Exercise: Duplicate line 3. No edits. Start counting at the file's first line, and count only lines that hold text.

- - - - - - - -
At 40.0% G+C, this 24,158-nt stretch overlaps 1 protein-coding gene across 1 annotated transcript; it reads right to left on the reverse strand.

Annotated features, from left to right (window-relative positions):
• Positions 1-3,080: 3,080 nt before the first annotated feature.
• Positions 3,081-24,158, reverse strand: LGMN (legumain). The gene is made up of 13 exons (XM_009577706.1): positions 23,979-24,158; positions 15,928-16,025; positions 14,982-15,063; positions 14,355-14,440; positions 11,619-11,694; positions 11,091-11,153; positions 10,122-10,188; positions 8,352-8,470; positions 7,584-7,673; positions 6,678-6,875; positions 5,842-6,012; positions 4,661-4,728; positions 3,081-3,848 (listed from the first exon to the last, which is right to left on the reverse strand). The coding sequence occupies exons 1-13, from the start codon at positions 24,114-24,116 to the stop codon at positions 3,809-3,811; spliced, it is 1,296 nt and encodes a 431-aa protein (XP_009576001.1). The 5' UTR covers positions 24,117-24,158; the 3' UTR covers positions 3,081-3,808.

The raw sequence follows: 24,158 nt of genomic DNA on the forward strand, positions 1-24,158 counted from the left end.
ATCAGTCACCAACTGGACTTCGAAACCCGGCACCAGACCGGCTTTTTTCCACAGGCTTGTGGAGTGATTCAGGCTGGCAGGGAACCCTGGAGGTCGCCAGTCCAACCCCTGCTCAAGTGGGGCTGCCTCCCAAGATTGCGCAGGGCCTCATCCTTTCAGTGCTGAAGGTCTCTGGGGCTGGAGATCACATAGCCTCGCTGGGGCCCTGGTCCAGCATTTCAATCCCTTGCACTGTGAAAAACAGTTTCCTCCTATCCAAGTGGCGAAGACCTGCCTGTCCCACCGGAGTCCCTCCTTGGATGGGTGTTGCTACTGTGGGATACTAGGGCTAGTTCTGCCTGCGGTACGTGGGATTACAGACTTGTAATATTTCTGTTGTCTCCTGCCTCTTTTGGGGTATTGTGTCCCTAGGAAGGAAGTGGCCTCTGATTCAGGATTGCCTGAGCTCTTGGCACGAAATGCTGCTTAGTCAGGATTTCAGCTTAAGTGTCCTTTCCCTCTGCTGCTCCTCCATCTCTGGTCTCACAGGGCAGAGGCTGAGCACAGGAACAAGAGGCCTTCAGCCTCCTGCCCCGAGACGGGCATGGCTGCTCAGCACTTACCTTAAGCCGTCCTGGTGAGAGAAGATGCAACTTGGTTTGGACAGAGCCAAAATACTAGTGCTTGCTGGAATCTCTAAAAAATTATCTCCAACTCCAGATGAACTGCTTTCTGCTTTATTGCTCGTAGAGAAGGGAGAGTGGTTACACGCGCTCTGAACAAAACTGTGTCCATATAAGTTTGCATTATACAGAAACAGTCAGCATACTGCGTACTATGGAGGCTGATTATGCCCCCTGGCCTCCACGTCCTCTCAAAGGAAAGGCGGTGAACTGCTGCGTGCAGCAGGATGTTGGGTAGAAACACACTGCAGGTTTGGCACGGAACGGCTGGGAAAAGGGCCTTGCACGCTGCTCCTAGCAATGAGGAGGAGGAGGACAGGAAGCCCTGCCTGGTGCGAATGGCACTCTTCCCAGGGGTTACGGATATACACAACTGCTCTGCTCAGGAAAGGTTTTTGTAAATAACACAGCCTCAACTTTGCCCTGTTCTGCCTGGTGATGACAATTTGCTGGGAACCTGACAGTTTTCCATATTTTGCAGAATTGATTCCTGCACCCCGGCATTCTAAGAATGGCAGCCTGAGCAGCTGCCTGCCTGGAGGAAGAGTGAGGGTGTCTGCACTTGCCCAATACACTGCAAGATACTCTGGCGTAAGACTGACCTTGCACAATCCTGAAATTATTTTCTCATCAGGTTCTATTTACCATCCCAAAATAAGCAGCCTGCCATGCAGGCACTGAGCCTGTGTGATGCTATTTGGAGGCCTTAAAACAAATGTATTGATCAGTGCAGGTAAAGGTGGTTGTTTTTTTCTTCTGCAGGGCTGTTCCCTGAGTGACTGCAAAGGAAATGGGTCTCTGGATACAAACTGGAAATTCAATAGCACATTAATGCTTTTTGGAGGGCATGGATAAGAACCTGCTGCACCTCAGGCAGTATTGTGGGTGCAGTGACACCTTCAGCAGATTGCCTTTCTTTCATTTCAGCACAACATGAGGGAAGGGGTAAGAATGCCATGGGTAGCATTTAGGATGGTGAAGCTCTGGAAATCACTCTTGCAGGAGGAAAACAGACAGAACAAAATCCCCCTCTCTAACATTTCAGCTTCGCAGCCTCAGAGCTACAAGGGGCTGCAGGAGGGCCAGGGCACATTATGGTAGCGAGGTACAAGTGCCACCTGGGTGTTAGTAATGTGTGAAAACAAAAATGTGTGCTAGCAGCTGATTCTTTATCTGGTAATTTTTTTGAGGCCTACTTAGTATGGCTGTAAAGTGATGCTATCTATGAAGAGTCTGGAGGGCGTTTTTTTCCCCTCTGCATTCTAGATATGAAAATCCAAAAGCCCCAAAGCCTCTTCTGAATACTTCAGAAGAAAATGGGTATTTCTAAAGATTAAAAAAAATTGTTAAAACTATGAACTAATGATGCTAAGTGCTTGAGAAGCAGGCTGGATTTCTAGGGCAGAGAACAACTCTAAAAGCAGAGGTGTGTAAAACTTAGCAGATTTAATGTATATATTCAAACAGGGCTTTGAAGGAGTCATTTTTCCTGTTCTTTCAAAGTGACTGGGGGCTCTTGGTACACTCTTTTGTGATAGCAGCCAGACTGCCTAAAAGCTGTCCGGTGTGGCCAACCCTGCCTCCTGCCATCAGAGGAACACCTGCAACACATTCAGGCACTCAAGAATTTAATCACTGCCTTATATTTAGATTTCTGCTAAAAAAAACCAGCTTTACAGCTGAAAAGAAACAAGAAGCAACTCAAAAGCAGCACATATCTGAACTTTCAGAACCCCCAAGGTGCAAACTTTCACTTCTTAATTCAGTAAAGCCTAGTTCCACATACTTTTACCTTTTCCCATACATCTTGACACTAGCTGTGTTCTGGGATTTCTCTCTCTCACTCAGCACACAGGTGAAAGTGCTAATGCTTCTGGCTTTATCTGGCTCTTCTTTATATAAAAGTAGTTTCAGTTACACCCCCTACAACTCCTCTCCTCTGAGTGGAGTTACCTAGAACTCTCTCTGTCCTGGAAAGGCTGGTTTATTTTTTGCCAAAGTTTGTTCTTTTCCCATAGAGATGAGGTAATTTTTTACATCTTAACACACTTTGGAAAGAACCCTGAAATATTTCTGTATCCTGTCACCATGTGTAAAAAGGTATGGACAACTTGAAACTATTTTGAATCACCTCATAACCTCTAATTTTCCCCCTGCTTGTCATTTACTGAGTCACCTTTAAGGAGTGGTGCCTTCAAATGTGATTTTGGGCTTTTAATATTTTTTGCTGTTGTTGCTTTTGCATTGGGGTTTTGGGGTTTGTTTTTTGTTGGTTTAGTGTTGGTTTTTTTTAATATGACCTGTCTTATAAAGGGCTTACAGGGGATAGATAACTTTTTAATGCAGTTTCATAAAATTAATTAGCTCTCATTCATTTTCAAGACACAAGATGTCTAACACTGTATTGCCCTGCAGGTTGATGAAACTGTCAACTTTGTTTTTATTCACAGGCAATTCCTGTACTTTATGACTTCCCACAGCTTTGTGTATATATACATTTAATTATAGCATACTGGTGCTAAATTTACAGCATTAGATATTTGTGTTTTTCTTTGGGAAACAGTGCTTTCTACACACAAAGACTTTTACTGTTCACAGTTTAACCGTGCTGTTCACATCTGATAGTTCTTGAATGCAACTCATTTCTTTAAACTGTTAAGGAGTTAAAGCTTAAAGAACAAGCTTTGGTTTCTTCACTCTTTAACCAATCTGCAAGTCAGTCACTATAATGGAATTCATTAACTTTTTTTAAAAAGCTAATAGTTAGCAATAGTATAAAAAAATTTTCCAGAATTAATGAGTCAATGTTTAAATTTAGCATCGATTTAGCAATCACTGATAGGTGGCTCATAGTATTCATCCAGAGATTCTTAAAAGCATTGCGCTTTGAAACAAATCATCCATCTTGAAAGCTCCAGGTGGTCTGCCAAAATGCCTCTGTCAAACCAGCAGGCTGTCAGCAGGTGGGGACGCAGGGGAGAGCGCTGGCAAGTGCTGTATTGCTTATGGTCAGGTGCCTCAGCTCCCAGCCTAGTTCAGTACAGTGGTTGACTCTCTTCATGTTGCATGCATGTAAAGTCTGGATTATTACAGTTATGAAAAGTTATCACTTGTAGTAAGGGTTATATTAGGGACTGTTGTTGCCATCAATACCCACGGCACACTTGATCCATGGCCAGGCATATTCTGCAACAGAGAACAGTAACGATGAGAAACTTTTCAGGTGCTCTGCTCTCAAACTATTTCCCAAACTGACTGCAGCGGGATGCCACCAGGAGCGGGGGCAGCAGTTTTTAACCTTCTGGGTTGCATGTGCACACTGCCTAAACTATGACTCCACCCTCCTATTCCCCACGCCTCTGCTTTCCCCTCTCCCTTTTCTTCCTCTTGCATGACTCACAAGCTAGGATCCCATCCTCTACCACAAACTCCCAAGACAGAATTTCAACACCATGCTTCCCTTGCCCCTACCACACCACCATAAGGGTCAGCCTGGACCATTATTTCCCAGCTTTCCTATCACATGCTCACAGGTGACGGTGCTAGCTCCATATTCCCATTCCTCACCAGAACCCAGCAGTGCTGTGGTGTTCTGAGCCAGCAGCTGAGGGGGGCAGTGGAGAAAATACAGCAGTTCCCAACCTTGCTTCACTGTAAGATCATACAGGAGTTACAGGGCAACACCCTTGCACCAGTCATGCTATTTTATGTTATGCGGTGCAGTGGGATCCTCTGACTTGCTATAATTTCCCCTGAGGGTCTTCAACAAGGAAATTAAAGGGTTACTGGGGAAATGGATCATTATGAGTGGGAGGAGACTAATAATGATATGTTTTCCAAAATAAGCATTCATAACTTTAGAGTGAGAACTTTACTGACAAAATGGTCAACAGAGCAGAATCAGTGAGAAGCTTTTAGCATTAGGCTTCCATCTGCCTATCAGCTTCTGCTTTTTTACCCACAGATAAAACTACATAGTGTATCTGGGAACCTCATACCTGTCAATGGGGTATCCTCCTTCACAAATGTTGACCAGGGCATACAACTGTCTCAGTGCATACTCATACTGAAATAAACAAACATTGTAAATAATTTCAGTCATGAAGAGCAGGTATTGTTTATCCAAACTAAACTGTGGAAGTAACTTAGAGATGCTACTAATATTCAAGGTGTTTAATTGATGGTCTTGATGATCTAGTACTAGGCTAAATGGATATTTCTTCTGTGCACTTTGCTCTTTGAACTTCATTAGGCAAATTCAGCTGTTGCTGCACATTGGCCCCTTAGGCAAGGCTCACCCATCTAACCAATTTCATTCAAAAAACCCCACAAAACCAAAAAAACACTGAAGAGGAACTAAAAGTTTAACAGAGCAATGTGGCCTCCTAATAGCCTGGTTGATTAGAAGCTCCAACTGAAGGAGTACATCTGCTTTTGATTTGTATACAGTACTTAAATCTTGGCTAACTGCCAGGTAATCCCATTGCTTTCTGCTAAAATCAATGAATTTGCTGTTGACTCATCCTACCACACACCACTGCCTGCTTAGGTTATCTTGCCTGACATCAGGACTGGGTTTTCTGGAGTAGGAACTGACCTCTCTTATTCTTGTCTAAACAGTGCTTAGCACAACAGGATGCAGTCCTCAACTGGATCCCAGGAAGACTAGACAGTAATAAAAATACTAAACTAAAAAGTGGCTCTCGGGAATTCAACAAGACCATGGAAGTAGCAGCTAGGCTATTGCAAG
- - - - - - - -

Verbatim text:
• Positions 1-3,080: 3,080 nt before the first annotated feature.